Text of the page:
Explore highlights
Bronze knife-handle in the form of a charioteer


  • Side


  • Back


  • Side



Height: 9.000 cm

P&EE 1856 7-1 1249

Room 49: Roman Britain

    Bronze knife-handle in the form of a charioteer

    Roman Britain, 1st-4th century AD
    From London

    The charioteer wears a short tunic, a helmet and protective bands (fasciae) around his waist, which were the normal outfit for charioteers. He is clearly not depicted in the middle of a race. Instead, with his hand raised to his head, it is probable that he is shown in victory, acknowledging the applause of the crowd.

    Although the remains of a circus have never been found in London, a circus has recently been discovered at nearby Colchester in Essex, and excavated by the Colchester Archaeological Trust. This is the first Roman circus ever discovered on British soil, and shows that chariot racing was familiar to at least some of the people of Roman Britain.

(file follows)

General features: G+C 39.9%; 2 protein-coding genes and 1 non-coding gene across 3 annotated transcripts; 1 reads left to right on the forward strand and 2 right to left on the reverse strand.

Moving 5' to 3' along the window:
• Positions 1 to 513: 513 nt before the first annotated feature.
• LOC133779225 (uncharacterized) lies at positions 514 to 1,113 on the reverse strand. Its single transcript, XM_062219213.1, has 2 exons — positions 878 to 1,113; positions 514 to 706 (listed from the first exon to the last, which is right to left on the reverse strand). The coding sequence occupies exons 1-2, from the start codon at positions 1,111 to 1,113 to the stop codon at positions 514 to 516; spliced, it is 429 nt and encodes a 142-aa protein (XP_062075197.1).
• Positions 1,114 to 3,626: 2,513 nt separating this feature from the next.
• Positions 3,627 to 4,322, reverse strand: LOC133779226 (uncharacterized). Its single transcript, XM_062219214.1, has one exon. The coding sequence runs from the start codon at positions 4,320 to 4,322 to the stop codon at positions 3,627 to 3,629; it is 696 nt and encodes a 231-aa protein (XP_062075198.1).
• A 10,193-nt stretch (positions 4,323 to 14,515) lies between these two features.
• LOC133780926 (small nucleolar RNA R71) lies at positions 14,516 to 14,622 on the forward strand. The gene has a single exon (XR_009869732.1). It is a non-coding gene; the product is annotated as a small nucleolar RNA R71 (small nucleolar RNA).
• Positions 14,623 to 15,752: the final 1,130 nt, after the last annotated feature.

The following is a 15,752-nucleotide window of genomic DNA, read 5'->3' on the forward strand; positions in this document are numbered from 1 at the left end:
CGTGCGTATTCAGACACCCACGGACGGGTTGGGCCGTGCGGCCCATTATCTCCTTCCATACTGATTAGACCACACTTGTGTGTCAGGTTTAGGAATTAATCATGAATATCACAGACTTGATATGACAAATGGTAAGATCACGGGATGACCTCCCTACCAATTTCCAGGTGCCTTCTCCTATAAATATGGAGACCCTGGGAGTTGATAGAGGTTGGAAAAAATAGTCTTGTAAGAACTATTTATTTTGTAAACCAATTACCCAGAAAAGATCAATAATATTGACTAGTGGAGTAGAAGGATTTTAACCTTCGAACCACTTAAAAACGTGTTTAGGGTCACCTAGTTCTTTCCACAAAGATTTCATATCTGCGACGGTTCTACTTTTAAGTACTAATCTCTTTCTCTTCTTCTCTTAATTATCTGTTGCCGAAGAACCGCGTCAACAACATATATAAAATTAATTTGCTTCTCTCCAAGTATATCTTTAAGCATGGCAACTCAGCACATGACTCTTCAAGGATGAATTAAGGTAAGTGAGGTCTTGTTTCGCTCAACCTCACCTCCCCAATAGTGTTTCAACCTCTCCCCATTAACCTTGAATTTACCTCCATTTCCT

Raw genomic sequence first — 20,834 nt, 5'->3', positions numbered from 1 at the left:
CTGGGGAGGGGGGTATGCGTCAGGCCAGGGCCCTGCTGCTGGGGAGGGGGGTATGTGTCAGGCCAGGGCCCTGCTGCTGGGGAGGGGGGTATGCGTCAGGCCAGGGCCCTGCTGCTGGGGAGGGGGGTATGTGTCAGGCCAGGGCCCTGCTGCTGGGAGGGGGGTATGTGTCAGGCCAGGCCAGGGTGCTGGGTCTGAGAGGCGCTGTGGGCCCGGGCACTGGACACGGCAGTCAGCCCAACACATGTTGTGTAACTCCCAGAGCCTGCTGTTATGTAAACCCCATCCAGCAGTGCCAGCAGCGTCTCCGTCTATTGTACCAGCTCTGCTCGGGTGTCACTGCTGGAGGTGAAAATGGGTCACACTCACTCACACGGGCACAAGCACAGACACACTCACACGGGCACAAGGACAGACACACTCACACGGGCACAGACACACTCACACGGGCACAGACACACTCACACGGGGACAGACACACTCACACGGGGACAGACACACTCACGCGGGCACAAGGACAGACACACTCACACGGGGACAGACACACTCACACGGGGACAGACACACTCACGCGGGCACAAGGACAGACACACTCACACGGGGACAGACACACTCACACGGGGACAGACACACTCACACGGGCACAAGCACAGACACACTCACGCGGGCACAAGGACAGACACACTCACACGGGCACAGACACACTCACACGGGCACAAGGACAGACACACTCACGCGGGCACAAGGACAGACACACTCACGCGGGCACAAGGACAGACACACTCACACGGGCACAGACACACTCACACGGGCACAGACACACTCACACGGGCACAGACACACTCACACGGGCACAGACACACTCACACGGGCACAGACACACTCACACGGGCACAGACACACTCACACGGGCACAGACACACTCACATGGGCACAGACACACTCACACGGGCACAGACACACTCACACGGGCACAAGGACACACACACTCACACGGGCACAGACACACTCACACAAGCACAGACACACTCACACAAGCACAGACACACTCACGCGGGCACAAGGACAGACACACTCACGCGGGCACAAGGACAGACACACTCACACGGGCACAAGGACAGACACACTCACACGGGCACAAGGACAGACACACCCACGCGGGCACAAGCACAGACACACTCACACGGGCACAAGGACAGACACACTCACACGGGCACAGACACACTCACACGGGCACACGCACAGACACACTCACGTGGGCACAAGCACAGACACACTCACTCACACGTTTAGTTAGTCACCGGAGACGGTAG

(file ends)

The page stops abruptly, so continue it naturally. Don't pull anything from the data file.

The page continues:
The knife would originally have had an iron blade, which has since corroded away.

    E. Köhne and C. Ewigleben (eds.), Gladiators and Caesars: the po (London, The British Museum Press, 2000)


    Browse or search over 4,000 highlights from the Museum collection

    On display: Room 49: Roman Britain